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Thursday, July 11, 2013

I've graduated: what next?

Our intern Hollie has just graduated - congratulations! So what next? She is here to tell you. 
I graduated last week: robes were worn, champagne was drunk, tears were shed and scrolls were tossed ceremoniously in the air. I have to admit that I’m probably more proud of myself for not falling over on stage than for actually getting a degree, but unfortunately I’ve been advised against putting that under ‘achievements’ on my CV. Oh well.

Now that I have to reluctantly relinquish all ties to studenthood I’m back to giving some serious thought to what to do with, well, the rest of my life. The question I used to be bombarded with (‘so what are you going to do when you graduate?’) has now grotesquely mutated into an equally frightening apparition: ‘what are you doing now you’ve graduated?’

I’ve always envied people who’ve known what they want to do from the start, who’ve gone out and got the relevant experience they need and maybe even done internships with the company that they want to work with when they’re older. Alas life’s not always like that, and like me, most people leave uni without a clue about what they want to do. Personally I have enough trouble deciding what to eat for breakfast every day, let alone what I want to do for a living after I’ve finished my internship here.

My degree was in English literature and mathematics so at the moment I’m not faced with the most glaringly obvious career path. As you’ll have gathered from my last post, I don’t want to get involved with finance, and I’ve discovered that I potentially have the option to go into law, IT, management, retail, media, marketing, teaching – not to mention all the kinds of jobs out there that I probably haven’t even heard of. When there’s so much choice available it’s difficult to know where to start.

Some people have said to me that a job’s a job – getting up and doing a 9-5 slog to pay the bills is part of life and you just have to deal with it. But you know what? I’m a Chandler Bing and it’s going to take the Monica Geller of jobs for me to settle down.

To translate for the non-Friends watchers of you out there: I’m a bit of a commitment-phobe and if I’m not overly sold on something I won’t be able to stick with it. However I do know that if I am enjoying something I’ll be completely invested and will put my best efforts in. So I want a job that I know I’m going to enjoy, that will give me challenges that I want to face and that won’t leave me longing for the minute hand on the clock to tick just a little bit faster.

My editor here at TARGETjobs gave me some pretty good advice the other day: she told me to make a list of any jobs or work experience I’ve ever done before and then pick out what exactly I liked about each one. So far I have the following:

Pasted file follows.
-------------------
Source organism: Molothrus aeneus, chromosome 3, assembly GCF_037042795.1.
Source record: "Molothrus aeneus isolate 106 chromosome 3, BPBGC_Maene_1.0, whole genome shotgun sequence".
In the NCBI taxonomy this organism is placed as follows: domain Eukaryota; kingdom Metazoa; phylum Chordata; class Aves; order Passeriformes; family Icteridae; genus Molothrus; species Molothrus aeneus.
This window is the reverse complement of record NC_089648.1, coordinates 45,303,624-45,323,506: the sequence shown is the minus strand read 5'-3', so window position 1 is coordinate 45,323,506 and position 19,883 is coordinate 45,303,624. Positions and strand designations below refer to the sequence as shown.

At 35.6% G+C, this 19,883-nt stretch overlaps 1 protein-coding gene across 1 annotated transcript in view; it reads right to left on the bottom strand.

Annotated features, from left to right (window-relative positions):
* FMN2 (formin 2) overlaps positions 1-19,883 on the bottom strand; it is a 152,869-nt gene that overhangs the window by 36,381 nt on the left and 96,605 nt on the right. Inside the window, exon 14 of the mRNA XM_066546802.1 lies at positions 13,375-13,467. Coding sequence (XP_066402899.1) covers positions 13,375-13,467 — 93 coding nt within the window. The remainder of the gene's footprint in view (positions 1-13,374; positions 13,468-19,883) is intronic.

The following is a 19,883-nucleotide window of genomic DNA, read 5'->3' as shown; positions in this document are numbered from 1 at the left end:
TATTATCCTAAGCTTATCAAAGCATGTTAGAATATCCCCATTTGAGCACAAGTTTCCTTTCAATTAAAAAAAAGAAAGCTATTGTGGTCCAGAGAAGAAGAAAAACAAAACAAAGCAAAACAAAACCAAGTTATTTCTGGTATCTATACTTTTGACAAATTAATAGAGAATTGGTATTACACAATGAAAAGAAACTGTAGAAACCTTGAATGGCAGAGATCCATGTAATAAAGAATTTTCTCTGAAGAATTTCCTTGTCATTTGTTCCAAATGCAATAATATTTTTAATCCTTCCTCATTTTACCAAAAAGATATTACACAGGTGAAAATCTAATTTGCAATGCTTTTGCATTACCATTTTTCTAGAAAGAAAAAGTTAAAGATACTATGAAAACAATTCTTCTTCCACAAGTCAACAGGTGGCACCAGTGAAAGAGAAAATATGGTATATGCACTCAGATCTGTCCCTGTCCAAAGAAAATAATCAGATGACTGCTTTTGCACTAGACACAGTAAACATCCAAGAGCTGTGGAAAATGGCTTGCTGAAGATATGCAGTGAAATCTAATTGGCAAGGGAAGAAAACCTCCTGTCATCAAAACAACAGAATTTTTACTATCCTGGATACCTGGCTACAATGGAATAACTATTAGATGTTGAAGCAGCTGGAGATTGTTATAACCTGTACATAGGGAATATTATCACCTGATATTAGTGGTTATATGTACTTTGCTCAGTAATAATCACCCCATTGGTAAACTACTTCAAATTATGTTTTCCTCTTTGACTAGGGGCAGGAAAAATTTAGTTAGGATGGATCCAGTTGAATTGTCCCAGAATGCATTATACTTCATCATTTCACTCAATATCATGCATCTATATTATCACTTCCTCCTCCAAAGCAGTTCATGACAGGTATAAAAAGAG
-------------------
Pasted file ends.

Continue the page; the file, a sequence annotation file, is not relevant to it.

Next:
1)       Various waitressing jobs: dealing with people, making eye contact with Gerard Butler while working at the VIP suite at Murrayfield, and being paid cash in hand so I didn’t have to look at my bank balance.
2)       Volunteering with children in Morocco: doing something worthwhile that was helping other people while getting a kick-ass tan at the same time.
3)       My summer job cleaning out student houses: the incentive to get the job done quicker so I could leave earlier and the intrigue of never knowing what I’d find lurking under a bed.
4)       Transport surveyor: getting to wear a high-vis jacket, being outside in the fresh air and working in a different location every shift.
5)       Operating the checkouts at Tesco: chatting to customers and trying to guess what they were having for tea that night based on what was in their trolley.
6)       Writing for a student magazine and the Glasgow Journal newspaper: having a deadline to work to and being able to see my efforts as a finished product.
7)       Student ambassador: talking to potential undergraduates, promoting something I genuinely wanted to promote and getting to charge things to the uni expense account.
8)       Working on the lamb stall at a farmers market: nothing.

After writing that, although I’ve done some pretty diverse things, I can spot some recurring trends: I like variety, I like working with people and I like to have a goal to work towards. It’s a start. My next step is to spend the next few weeks doing as much career research as I can, find out what working in different sectors entails and look for roles that involve the qualities I just discovered I want. I’ll let you know how I’m doing in my next post…


If you too need help deciding what to do - try out our Careers Report.